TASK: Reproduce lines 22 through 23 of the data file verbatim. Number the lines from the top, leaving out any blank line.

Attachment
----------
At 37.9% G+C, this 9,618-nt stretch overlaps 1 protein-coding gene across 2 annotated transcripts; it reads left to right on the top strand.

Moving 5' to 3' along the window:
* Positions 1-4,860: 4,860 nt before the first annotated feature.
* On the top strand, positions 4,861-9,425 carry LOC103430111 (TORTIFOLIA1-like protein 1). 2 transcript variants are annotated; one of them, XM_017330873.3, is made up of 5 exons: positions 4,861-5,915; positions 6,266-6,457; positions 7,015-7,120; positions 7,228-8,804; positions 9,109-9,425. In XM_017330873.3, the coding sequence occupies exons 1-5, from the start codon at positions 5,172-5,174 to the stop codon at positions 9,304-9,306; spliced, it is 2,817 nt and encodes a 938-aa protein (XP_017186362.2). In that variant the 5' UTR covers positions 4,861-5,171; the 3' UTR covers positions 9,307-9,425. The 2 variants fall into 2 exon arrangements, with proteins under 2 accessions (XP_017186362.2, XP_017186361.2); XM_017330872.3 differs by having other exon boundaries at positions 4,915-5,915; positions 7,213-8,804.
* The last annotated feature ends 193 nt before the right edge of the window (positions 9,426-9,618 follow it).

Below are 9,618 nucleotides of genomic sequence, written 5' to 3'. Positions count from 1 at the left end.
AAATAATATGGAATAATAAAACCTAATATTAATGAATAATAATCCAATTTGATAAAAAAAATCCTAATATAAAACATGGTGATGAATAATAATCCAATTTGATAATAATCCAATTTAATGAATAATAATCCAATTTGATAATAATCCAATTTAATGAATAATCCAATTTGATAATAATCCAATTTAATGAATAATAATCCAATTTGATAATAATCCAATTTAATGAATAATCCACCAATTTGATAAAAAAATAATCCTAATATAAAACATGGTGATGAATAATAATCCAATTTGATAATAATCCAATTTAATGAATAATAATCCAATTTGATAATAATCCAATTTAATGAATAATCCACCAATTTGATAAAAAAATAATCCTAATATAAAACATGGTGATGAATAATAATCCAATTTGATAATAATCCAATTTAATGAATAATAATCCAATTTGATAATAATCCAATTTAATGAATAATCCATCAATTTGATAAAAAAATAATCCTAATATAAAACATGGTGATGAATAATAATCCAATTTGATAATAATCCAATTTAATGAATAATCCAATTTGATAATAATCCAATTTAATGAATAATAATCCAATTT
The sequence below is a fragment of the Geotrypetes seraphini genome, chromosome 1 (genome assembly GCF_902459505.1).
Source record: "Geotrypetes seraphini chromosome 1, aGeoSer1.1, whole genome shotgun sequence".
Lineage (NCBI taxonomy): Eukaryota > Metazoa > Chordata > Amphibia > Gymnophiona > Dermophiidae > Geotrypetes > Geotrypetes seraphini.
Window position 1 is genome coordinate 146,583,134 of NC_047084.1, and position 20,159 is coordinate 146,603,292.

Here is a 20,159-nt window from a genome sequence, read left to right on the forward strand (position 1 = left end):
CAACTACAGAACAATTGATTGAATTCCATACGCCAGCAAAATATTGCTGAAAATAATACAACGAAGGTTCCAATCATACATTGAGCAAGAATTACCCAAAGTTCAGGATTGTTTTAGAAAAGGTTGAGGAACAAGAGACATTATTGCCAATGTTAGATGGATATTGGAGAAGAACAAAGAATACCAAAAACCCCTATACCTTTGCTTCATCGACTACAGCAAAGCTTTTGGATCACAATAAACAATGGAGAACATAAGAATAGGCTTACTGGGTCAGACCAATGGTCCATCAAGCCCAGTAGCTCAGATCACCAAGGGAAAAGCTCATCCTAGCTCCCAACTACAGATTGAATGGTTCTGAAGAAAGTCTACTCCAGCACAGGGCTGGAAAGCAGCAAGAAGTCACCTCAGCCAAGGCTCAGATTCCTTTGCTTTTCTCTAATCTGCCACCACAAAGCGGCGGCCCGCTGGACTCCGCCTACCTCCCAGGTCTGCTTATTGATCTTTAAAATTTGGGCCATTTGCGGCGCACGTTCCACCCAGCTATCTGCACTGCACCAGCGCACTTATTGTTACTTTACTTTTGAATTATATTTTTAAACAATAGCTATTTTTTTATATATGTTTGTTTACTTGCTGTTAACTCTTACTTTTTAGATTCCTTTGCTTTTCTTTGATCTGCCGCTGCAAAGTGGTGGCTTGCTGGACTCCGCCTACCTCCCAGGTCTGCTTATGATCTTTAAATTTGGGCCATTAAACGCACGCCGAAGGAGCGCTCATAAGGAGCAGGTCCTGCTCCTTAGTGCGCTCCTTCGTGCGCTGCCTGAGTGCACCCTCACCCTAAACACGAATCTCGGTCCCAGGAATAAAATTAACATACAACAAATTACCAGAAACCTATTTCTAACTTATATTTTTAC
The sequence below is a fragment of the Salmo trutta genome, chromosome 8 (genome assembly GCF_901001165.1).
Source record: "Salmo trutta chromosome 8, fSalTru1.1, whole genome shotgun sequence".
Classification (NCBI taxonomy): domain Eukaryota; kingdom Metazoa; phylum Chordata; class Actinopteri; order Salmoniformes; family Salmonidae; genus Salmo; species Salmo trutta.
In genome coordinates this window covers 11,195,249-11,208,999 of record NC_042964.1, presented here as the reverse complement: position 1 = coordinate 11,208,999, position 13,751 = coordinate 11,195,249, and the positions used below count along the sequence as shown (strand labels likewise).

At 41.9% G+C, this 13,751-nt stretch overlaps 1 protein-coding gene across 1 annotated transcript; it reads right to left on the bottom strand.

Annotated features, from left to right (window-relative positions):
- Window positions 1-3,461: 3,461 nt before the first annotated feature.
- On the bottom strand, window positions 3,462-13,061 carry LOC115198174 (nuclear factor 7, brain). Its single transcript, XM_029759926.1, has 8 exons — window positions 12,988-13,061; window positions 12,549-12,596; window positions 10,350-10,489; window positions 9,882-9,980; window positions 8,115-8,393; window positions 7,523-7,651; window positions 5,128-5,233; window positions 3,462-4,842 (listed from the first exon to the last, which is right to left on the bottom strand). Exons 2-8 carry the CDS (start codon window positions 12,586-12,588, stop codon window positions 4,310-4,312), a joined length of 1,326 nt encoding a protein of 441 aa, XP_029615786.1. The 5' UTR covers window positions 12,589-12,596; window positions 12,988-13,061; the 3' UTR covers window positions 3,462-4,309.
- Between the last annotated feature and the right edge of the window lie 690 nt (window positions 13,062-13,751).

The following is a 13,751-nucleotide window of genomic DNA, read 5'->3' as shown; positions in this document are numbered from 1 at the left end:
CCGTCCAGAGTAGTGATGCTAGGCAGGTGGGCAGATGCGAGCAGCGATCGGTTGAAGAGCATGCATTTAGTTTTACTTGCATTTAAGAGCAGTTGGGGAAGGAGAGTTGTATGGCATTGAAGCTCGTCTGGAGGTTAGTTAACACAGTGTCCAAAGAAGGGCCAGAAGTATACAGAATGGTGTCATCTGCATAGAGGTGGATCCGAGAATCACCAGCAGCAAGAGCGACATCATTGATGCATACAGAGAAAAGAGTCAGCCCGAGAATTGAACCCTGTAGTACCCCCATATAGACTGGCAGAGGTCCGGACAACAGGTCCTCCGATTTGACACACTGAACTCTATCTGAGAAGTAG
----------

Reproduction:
- Between the last annotated feature and the right edge of the window lie 690 nt (window positions 13,062-13,751).

The following is a 13,751-nucleotide window of genomic DNA, read 5'->3' as shown; positions in this document are numbered from 1 at the left end: